All to often we think of filters as a linear scale. There’s blocking on one end, and there’s an inbox on the other. Every email falls somewhere on that line.
Makes sense, right? Bad mail is blocked, good mail goes to the inbox. The bulk folder exists for mail that’s not bad enough to block, but isn’t good enough to go to the inbox.
Once we get to that model, we can think of filters as just different tolerances for what is bad and good. Using the same model, we can see aggressive filters block more mail and send more mail to bulk, while letting less into the inbox. There are also permissive filters that block very little mail and send most mail to the inbox.
That’s a somewhat useful model, but it doesn’t really capture the full complexity of filters. There isn’t just good mail and bad mail. Mail isn’t simply solicited or unsolicited. Filters take into account any number of factors before deciding what to do with mail.
What kinds of factors?
There are five broad questions I think about when guiding clients through their email programs.
- Is the mail safe?
- Is the mail solicited?
- Is the mail targeted?
- Is the mail wanted?
- Is the mail productive?
Different filters have different weights for the categories. Those weights explain why delivery can range so widely across domains and email providers.
Let’s look at each set of factors and talk about who might care more about those factors than others.
Is it safe?
Does the message contain malware, phishing, anything that could harm the recipient’s computer or the network as a whole? These filters are widespread and heavily weighted by most people. Safe doesn’t typically come into it for legitimate mail, but the filters are still there and still sniff at our mail.
Is it solicited?
Alternatively, did the user ask to receive mail from the sender? Many blocklists, including Spamhaus, specifically set out to block unsolicited email. They don’t really care about what the email is. They simply want to make sure that the recipients are receiving mail they asked for.
Confirmed opt-in is a way to ensure that mail is solicited. The folks behind many of the blocklists simply want users to receive mail they asked for. Senders who can demonstrate the mail is solicited get removed from the list.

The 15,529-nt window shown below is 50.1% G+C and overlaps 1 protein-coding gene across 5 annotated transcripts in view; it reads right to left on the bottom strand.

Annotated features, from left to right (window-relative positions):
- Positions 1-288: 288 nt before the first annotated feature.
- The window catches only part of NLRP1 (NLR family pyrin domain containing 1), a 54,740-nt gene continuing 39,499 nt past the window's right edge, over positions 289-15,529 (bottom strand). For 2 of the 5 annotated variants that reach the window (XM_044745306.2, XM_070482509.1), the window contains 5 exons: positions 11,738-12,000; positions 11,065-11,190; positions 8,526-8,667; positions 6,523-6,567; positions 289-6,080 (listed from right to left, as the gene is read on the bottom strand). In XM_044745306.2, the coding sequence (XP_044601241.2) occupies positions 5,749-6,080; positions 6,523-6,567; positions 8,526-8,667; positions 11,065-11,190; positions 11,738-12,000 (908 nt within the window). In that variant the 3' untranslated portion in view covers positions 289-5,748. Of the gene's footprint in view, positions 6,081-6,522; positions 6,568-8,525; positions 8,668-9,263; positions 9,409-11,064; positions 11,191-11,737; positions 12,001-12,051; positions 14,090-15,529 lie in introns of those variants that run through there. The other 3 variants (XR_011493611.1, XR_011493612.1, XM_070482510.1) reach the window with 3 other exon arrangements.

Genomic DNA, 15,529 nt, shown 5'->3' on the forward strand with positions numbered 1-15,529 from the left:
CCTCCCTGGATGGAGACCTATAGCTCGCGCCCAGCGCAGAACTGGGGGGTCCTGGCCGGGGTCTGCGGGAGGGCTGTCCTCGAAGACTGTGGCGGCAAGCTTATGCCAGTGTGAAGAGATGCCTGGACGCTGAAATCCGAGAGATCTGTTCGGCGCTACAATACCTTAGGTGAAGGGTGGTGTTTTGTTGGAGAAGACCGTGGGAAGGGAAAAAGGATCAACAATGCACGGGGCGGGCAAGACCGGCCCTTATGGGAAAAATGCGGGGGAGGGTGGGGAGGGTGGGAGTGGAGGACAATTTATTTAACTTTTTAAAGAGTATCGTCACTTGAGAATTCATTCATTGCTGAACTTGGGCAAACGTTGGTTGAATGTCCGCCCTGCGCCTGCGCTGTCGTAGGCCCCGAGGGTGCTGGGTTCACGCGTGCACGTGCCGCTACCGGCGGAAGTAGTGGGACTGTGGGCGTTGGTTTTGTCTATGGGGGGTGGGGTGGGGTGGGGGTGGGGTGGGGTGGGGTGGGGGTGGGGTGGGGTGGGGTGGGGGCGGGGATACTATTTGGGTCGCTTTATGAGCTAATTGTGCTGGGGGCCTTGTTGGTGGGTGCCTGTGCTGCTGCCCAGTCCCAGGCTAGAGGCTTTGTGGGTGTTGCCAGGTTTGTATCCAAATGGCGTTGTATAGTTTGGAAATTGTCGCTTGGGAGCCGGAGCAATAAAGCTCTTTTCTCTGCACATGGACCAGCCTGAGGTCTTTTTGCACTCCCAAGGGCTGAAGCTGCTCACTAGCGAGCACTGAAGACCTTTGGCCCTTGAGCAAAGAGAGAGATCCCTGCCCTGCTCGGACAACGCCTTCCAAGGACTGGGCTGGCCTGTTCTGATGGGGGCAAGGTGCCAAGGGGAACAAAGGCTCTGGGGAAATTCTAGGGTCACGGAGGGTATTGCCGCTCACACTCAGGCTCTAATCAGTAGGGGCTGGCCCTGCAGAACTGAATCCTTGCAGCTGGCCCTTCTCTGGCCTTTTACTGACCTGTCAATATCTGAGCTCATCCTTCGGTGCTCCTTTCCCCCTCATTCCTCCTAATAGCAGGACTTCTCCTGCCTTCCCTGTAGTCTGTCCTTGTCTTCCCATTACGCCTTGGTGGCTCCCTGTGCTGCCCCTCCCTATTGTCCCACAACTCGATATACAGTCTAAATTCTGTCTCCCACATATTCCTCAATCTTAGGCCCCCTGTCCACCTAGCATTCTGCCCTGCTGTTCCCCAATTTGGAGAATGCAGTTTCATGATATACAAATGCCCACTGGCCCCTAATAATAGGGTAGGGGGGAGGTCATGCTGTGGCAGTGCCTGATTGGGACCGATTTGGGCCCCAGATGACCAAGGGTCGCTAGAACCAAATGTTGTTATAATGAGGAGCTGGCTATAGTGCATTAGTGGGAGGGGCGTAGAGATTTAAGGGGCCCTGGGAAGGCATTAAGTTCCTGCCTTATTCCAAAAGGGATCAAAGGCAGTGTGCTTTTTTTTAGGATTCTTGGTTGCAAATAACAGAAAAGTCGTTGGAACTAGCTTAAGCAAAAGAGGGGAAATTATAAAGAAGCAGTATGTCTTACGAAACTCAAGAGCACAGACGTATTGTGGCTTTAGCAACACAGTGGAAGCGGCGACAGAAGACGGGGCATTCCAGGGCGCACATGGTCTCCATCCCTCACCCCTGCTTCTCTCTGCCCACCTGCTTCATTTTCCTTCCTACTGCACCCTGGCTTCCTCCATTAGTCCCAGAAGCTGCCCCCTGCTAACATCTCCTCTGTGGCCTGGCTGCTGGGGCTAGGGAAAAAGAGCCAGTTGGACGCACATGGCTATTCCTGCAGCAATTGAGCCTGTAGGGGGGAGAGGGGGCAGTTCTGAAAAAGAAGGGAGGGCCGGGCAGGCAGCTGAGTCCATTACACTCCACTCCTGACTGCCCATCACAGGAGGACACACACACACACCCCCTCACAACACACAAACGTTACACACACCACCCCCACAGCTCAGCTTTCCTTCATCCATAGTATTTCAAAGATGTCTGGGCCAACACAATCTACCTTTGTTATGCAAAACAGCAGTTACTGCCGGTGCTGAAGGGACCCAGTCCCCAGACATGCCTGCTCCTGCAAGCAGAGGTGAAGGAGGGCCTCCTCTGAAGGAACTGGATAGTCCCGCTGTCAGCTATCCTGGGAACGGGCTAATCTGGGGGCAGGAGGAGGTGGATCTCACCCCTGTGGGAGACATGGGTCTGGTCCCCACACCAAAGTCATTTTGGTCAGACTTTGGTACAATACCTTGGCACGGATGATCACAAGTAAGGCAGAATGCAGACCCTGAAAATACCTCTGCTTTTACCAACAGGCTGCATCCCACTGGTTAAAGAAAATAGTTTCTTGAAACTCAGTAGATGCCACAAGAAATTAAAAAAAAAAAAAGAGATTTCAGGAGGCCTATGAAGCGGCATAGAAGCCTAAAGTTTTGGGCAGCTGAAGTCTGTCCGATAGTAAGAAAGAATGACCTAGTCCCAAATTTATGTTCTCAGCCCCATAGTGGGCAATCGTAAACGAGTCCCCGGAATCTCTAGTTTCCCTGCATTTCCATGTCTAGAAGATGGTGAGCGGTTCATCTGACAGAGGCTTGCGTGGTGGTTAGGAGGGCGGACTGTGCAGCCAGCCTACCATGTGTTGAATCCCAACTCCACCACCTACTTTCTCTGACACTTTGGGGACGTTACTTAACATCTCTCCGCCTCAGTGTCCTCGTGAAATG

At ISPs, solicited is somewhat important, but the signs of solicited mail overlap with signs of wanted mail. When ISPs measure unknown users and complaints, part of what they’re trying to determine is if the mail is solicited by their user.
Is it targeted?
Does the user understand why they’re receiving the mail? As a small business owner, I get a lot of targeted email. Random companies buy addresses and target me as someone who might want their service. The mail is targeted, so some filters, particularly those at ISPs, might not block or spam folder the mail.
But just because mail is targeted doesn’t mean the user wants it.
Is it wanted?
Does the user want the mail? Sometimes they do, sometimes they don’t. The big webmail providers (Oath, Microsoft, Gmail) heavily weight wanted. They don’t care so much if the message is solicited or targeted, although both things will increase the likelihood that the mail is wanted. At these ISPs, filters really focus on signs that the user is engaged with the message as part of the delivery process. Wanted mail gets into the inbox, unwanted mail not so much.
But just because the mail is wanted doesn’t mean it will make it to the inbox.
Is it productive?
This filter only really comes into effect when we’re talking about mailing into businesses. Email is a tool for businesses and they often want employees to be working while at work. Even if an employee solicits and email a business might decide it’s not productive for the business and they block that source of email. Likewise, businesses will block targeted and wanted messages simply because they’re unproductive.
What’s it all mean?
Effectively addressing delivery problems means understanding why a message isn’t reaching the inbox. Improving engagement isn’t going to help senders reach employee mailboxes if the mail is unproductive. Better targeting won’t help if the block is due to the mail being unsolicited. Using confirmed opt-in won’t magically get malware into the inbox.
It used to be that deliverability recommendations would work across the range of filters. Mail that made it to the inbox at an ISP like Gmail was likely to make it into the inbox almost anywhere. But as Gmail (and Oath and Microsoft) focus more and more on custom delivery for every recipient, recommendations that work there aren’t always going to work elsewhere.
Reaching the inbox outside of webmail providers means taking a lot more into account than just if the recipient is engaged with your mail.